Monday, March 12, 2007

Make-Believe Monday with Darlene Marshall

Today on Make-Believe Mondays I'm pleased to introduce my friend from RWAonline, Darlene Marshall. Darlene is just back from Epicon where Pirate's Price and Captain Sinister's Lady both won Eppie awards in the historical romance category.

Darlene, first, tell us a little bit about the manuscript you’re working on now.

Darlene: In my WIP, Captain Jack Burrell has a good life--loving parents, loyal friends, a fine ship with which to harass the British during the War of 1812. In fact the only really terrible thing that’s ever happened to him was the fault of Miss Sophia Deford, who robbed him, stripped him naked, and left him at the mercy of a Royal Navy press gang.

And now she’s back in his life. She has a pirate treasure map and a letter from Jack’s late mentor calling in a debt of honor. And to discharge this obligation, all Jack has to do is team up with Sophia and help her find the treasure. Without wringing her neck.

It’s a “road book”, set in 1817 Florida and I promise it will have excitement, passion, danger and laughter.

Debra: It sounds exciting! When pirate treasure is involved anything can happen!

Is there a point when your characters begin to come alive and you can see and hear them?

Darlene: Yes, but I never know when that will occur. I’m a “seat of the pants” writer, or to use a more elegant term, “an organic writer”, and it usually starts with a scene in my head, the hero and heroine interacting in some fashion. But I don’t always know who these people are, or what makes them tick. I have to start writing about them to find out the answer for myself, and for my readers.

Oftentimes though a character will appear to me in a scene. For instance, the first time I “saw” Morgan Roberts, the hero of Captain Sinister’s Lady, he was looking into a mirror in his cabin and wondering when he got so much gray in his hair and beard. He covers the white with red paint to give him a ferocious, bloody appearance before going abovedecks to attack a ship.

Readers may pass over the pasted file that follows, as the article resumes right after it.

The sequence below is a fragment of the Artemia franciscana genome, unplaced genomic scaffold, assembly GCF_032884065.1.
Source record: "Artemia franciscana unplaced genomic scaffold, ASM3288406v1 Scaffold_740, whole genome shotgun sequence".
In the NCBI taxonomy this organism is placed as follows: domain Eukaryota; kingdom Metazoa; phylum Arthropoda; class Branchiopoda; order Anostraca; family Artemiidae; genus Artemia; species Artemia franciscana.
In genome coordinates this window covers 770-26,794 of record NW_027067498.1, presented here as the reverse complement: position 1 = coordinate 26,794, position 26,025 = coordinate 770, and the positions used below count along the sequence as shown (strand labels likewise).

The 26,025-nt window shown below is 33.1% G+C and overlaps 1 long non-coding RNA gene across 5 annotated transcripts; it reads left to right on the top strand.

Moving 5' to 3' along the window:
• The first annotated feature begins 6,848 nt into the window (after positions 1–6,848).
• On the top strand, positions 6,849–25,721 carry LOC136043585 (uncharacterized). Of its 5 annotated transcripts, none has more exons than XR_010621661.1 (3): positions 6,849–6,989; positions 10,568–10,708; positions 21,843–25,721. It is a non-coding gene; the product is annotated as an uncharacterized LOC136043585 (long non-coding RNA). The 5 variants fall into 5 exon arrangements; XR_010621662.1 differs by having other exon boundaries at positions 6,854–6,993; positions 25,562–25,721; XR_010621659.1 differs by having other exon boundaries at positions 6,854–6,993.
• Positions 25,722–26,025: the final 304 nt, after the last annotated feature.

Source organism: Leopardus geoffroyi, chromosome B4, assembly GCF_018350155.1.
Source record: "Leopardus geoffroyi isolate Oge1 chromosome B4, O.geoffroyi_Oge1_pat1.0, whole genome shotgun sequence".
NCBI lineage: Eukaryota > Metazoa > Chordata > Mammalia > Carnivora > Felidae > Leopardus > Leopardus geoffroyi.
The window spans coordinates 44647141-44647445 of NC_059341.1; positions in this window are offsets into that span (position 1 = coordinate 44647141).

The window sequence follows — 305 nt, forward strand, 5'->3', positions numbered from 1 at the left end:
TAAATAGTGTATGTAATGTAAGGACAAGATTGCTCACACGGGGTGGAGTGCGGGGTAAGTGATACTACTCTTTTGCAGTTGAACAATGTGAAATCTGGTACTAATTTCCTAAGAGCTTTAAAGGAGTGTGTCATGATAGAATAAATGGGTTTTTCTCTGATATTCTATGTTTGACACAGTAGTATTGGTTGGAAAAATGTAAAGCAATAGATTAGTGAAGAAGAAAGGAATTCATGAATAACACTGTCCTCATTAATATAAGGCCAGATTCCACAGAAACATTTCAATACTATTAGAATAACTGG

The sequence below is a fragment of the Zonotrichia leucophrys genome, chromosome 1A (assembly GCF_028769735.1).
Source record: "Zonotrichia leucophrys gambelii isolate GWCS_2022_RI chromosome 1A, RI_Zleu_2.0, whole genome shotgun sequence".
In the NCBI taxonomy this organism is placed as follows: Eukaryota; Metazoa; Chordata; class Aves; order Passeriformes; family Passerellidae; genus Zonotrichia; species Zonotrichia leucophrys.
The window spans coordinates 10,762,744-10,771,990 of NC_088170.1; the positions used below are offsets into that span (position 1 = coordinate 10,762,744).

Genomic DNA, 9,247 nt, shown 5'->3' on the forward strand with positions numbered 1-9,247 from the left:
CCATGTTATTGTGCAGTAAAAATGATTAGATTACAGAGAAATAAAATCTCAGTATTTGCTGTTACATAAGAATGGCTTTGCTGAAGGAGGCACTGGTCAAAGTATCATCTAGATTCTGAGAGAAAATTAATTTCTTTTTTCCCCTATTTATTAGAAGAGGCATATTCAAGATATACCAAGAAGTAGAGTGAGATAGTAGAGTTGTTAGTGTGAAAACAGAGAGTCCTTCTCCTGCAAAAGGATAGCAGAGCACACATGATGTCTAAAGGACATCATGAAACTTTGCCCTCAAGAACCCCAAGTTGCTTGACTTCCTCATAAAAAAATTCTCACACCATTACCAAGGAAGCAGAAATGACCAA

Even though this scene didn’t make it into the novel, it gave me clues about Morgan right from the start–there were issues about aging, he was a pirate captain, he liked to use tricks to get his way. That was the start of how I began writing about Morgan and his desire to settle down and raise a family.

Debra: The aging pirate, how fascinating!

As a child did any particular book or author pull you into their imaginary world?

Darlene: I loved Eloise Jarvis McGraw’s Mara, Daughter of the Nile. I first read it in the 6th grade and it had everything! Danger, spies, romance, a plucky heroine, a mysterious hero, a cool historical setting and historical accuracy to make it all come alive. A heroine overcoming the odds through her own wit and courage has always appealed to me, and in Mara I found a story I could enjoy over and over again. Even today I still re-read because it’s so well written.

I hear people ask all the time, “how do you write?” and the only answer I can offer is, “If you have a story in you, just sit down and start writing it. And then write some more, and write some more. When you’re not writing, read. That’s the only ‘writing secret’ I know.”

If readers would like to see excerpts of my work, stop by my website, and to keep up with my writing and what’s happening in my life, visit “Darlene’s Digest” at Blogspot,

Darlene, thank you for visiting Make-Believe Mondays to share a bit of the magic of writing with our readers.

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